Life Isn’t Fiction (And Thank God)

I’ve been distracted lately. (Ha, understatement.) March approached, promising an impressive conjunction of life events that sent me into a familiar state of panic-paralysis. I’m not good at waiting (ask Santa) and my anxiety started to chart up higher as every day passed.

Why the freak-out?

Well, my brain thinks fiction. All the time. Whatever I’m watching, doing, writing, or observing, it all gets tweaked in my writer-brain and sends my over-active imagination into full gear. And that includes my life.

I’m taking a big step and walking away from my current job. Not into nothing, mind you, but into contract work that hopefully will be extended or lead to other short-term contracts. I’ve been saving up my dollars as miserly as I could without feeling totally deprived and I have built up a small nest egg. The pay at the new position is much better than what I’m making now and will be significantly less stressful. I’ve been sitting on this news since the third week of February because I’ve been afraid that if I gave too much notice at my current job they would find a way to let me go earlier.

Add all the job stress to my medical tests, normally a yearly event but given a six-month twist after the last results in the fall.

See, I had cancer. This year is my 10-year anniversary since its diagnosis and removal. I’m pretty cagey about talking about it, as it’s private, but also for two reasons:

1) It was ‘the best cancer you could get’ (so they say): thyroid cancer. Lucky girl, we caught it early, too. They go in, pull back the skin around your neck, remove the offending material (and they took all of it) and sew you back up. Take your prescription for the rest of your life and we’ll keep tabs on you. Off you go. Which leads to …

2) I feel sort of attention-whorey bringing it up or having to explain it. I didn’t have to go through all the horrors that so many patients that are diagnosed with cancer have to survive — there was no chemotherapy, no anti-nausea drugs, no losing my hair for me. Just surgery. Do not get me wrong. Very, very grateful that it was as easily dealt with as it was. But it feels like I had cheater’s cancer, that it wasn’t the real thing and so I have no right to worry over it or get so worked up about it.

I do, though. I’m always expecting it to come back. Just you wait, that little voice says. It’ll come for you. And since they kept finding a wayward lymph node in my ultrasounds these last few visits, they wanted to take another look and sooner rather than later.

Cue the panic.

Because if my life was fiction, this would be the time when everything goes wrong. I’m leaving my albeit stressful but relatively secure job into unknown territory with no benefits, no insurance*, to focus on writing and editing during the lulls between contracts. Wouldn’t it be fiction-perfect for that test to come up positive? Now would be the time, writer-brain thinks until I can’t think of anything else, so get ready for the blow.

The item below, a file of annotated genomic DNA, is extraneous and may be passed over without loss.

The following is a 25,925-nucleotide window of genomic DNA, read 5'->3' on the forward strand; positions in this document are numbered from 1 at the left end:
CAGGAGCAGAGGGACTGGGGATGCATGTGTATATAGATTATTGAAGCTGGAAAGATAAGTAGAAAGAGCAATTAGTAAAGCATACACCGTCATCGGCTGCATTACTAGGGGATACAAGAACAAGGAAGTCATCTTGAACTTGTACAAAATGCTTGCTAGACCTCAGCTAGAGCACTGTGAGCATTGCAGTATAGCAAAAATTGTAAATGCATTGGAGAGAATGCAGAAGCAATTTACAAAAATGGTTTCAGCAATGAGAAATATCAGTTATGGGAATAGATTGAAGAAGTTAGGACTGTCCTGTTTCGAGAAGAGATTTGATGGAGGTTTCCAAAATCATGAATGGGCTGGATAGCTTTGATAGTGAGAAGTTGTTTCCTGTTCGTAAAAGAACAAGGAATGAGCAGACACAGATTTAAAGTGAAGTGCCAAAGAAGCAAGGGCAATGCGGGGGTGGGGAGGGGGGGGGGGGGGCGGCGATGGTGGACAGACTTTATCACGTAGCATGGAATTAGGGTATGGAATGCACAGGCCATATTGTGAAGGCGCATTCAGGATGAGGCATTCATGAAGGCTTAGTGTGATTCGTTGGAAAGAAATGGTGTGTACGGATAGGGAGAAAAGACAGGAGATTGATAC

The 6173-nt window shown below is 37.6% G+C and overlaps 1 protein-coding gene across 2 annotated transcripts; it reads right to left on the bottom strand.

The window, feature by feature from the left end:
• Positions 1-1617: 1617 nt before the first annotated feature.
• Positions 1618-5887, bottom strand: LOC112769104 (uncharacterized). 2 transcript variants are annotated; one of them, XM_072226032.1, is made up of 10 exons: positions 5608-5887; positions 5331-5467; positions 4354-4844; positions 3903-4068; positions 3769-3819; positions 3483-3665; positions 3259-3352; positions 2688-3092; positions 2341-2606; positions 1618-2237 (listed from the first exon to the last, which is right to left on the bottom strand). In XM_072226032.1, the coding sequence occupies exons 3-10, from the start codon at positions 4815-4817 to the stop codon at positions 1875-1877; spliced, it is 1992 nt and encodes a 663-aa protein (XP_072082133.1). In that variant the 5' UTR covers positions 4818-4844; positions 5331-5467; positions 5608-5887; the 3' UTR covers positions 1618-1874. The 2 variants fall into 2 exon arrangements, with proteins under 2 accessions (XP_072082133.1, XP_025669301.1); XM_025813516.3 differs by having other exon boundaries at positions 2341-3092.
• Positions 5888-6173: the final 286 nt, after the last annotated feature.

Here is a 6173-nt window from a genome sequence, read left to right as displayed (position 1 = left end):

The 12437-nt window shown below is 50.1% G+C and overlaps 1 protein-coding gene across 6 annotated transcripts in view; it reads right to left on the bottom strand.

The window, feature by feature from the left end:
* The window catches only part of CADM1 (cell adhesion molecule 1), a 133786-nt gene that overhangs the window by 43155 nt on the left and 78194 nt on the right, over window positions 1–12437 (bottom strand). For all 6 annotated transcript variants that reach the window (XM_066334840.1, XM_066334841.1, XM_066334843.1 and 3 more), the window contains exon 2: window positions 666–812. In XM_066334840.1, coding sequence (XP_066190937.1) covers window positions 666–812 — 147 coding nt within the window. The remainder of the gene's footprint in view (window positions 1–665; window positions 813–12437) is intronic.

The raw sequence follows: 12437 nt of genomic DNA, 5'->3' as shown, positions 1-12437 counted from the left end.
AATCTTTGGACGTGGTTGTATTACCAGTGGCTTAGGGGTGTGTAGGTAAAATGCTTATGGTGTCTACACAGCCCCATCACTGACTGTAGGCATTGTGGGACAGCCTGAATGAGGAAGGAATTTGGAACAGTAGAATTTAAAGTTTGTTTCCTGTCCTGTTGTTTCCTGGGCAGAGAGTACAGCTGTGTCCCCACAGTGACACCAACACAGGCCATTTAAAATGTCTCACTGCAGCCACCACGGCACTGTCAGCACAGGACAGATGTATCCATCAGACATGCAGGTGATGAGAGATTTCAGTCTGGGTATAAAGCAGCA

But life isn’t fiction.

And, yay.

Tests have come back clean. Back to yearly visits. They lowered my thyroid dose, so I should be less addled. I’ve handed in my notice and I have four more days at the old job before leaping into the next. I’ll have my mornings again, since it’s the night shift. I’ve missed writing in the quiet, private hours when I’m at my best before heading to the day job. All the tension in my shoulders, neck, and head are gone, and I’m sleeping again, which is wonderful. Better for my health, my sanity, and my writing. I’m so excited.

This has run overly long, and I have writing to do.

____________

* By no insurance, I mean life insurance, disability, and drug and dental coverage. I am Canadian. I say with no trace of hyperbole that if not for the Canadian health care system I would be either dead or have been bankrupted as a result of diagnosis and treatment. They caught my cancer very early, when it was just the smallest of tumors. Without free health care, I likely would have been diagnosed after it was much more visible/palpable and made me at risk for a worse diagnosis.

Ironically, the cancer was detected during a routine and free physical exam necessary in order to be prescribed birth control. Ask me how pre-marital sex saved my life! (I need to get that on a button.)

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5 thoughts on “Life Isn’t Fiction (And Thank God)

  1. Wow. So much of this post hit home with me. If you’ve been following along, you know that my life has been in complete upheaval too – new home; new life. (Still no job.) But the stinger was that “the best kind of cancer” thing … we heard that a few years ago when my then-22 year old daughter was diagnosed with – surprise! – thyroid cancer (and, simultaneously, with Rheumatoid Arthritis … which was the cause of the weird joint pain that sent her seeking medical attention in the first place.) I saw (and still see) her going through that same sort of self-admonishment. Cancer is cancer, it’s scary as hell, and you both kicked its ass. Good for you.

    1. Steph

      Gah, 22! I was diagnosed at 29. I couldn’t imagine my response had I been diagnosed that young. (Not that it was all that great at 29…) But what a weird way to phrase it, eh? When my doctor came out with that, I’m sure I did a double-take. (Apparently diagnosis-rates dor thyroid cancer are becoming more frequent, but they aren’t sure why. Which is kind of scary, because detection seems to be so accidental.)

      Good luck on the job hunt! It will click into place for you soon, and the dust can settle, you can look up, and go, “Ah!”

      (Thanks for posting. I’ve never really gotten to talk about it with anyone else who had gone through it before. It’s a relief to know my reaction isn’t unique!)

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